Philando Castile & Alton Sterling Protests Remind The Nation Something It Can't Afford To Forget Again
Early Tuesday morning, Alton Sterling was pinned down by two policemen and shot in Louisiana. Hundreds of miles away in Minnesota and less than 48 hours later, Philando Castile was shot by a policeman before he was able to unbuckle his seat belt. In response, the nation is protesting the injustice suffered by both Sterling and Castile. Their deaths are an eye-opener for Americans who naively believe that discrimination has been rooted out of our society. The protests that accompany them each share the same sentiment: Something needs to be done.
Along with the deaths of dozens of other innocent black men shot by police over the past few years, these tragedies lend immediacy to the calls for change. Though the protests are successful in educating others and fostering understanding, concrete changes have yet to be made or are being only "considered." Will the current protests be effective this time around?
Since Tuesday morning, protesters have gathered around the Triple S Mart in Baton Rouge where Sterling was shot multiple times while selling CDs. According to the BBC, many protesters were heard shouting "black lives matter" in representation of a movement that has strengthened as these tragedies continue to occur. BBC's Laura Bicker visited the scene and said that, sadly, most protesters don't expect authority figures to bring about justice or listen to their pleas. One man named Arthur Reed said, "We are not anti-police, we are anti-injustice."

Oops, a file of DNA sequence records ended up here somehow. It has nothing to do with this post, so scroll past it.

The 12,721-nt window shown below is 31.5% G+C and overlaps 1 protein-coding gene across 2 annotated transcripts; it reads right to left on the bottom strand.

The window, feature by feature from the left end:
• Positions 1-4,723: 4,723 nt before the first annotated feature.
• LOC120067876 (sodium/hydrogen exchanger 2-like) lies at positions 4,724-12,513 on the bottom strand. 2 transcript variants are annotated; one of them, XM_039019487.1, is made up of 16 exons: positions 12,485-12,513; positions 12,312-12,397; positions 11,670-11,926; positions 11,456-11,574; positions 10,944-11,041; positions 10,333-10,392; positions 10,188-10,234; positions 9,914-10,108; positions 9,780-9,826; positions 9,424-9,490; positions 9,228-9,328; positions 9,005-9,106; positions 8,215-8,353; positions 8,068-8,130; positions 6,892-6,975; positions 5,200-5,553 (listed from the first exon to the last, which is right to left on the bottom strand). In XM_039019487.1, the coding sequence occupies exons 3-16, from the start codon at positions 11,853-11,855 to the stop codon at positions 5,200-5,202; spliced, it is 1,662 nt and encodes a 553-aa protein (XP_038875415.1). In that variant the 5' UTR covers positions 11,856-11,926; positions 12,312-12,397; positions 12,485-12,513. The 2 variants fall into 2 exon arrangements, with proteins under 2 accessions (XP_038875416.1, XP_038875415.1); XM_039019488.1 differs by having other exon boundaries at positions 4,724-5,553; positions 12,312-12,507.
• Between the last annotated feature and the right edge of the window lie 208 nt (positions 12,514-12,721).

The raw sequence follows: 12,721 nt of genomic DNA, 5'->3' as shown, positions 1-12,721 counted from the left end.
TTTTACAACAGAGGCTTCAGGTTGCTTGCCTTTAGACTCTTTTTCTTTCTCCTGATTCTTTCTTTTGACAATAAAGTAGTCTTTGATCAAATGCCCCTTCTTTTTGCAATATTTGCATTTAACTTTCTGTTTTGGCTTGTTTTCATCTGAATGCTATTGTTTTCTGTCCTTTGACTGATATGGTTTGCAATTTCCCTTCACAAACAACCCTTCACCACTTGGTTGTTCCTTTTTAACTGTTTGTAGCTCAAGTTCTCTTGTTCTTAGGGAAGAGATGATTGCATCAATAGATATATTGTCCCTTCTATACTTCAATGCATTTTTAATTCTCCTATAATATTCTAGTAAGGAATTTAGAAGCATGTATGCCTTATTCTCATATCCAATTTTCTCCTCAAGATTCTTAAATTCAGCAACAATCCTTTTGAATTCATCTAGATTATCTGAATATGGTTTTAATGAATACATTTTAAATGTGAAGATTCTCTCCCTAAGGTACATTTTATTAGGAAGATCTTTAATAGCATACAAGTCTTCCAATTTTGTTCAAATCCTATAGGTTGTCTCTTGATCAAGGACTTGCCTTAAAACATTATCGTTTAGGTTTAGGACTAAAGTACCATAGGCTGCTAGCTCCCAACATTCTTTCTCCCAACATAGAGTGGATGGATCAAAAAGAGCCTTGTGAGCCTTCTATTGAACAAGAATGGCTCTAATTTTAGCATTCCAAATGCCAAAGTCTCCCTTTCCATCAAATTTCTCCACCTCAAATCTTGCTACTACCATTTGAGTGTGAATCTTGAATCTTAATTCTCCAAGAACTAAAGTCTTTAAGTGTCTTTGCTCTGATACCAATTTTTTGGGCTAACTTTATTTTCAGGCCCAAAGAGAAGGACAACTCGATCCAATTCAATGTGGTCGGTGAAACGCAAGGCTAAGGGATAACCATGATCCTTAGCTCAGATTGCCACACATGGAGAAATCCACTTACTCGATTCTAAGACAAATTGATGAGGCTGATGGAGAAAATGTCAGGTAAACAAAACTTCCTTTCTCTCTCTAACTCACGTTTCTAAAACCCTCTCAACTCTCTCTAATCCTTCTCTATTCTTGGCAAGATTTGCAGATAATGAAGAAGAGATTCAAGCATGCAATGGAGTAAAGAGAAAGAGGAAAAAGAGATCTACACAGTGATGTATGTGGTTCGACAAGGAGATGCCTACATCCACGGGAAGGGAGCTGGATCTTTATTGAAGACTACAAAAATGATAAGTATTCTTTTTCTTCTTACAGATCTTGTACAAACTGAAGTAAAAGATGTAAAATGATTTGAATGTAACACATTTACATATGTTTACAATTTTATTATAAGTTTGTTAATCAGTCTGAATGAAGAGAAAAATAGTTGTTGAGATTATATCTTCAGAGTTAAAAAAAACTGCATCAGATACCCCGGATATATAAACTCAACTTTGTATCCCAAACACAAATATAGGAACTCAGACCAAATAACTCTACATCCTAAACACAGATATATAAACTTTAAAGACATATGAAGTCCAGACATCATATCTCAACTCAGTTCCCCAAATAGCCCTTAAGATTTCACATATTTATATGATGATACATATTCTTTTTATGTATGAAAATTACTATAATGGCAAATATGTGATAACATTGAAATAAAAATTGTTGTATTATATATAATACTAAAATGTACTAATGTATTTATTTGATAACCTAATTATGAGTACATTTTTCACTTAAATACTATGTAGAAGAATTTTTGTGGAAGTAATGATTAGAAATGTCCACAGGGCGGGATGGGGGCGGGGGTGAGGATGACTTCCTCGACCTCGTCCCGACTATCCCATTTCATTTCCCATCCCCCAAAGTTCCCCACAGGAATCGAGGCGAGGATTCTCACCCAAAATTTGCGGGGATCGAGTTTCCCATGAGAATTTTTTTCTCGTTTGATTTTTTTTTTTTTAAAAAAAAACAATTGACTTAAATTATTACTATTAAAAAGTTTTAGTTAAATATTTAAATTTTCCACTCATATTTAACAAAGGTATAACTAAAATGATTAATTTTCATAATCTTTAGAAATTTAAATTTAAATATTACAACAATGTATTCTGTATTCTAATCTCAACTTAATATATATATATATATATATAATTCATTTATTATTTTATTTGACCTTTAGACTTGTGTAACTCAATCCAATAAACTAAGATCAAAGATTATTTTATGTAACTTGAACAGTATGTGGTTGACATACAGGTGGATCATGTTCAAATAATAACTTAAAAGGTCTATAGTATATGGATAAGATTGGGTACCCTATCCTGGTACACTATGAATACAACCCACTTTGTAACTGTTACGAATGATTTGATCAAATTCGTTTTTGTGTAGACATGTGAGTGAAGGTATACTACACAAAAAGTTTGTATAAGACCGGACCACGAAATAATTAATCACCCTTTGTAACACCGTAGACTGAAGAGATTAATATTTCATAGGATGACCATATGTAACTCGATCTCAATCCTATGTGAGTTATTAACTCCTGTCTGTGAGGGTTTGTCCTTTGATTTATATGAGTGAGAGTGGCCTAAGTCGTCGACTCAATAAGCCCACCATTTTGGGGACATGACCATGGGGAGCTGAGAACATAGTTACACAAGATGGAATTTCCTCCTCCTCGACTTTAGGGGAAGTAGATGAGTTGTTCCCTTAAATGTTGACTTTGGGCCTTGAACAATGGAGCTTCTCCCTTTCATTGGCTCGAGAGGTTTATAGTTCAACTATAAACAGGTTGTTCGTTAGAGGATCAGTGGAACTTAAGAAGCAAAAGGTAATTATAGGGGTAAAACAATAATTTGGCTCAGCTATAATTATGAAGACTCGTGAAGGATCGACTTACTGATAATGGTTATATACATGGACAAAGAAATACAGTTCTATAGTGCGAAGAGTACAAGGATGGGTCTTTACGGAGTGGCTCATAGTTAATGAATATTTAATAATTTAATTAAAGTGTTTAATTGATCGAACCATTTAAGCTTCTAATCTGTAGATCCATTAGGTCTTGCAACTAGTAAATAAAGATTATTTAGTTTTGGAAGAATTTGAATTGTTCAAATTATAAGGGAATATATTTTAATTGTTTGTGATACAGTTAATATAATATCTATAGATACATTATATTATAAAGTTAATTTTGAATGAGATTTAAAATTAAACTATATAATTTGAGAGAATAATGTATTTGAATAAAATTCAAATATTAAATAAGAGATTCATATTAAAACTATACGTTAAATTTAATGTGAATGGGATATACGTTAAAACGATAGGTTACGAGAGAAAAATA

The federal government reacted, and the Justice Department's civil rights division will be investigating Sterling's death and has promised that the details will be made transparent to the public. A similar investigation has also been launched for Castile, whose death was filmed by his girlfriend Diamond Reynolds. The live-streamed video went viral and has sparked a series of protests in Falcon Heights, Minnesota. After protesters began rallying outside of Minnesota Gov. Mark Dayton's home, he stepped out and made a statement, promising, "I will do everything in my power to help protect the integrity of that investigation, to ensure a proper and just outcome for all involved.”
On Thursday afternoon, President Barack Obama posted a statement to Facebook concerning the two men's deaths. Though he didn't offer a new solution to the systematic problem, he encouraged Americans to stand together in unity.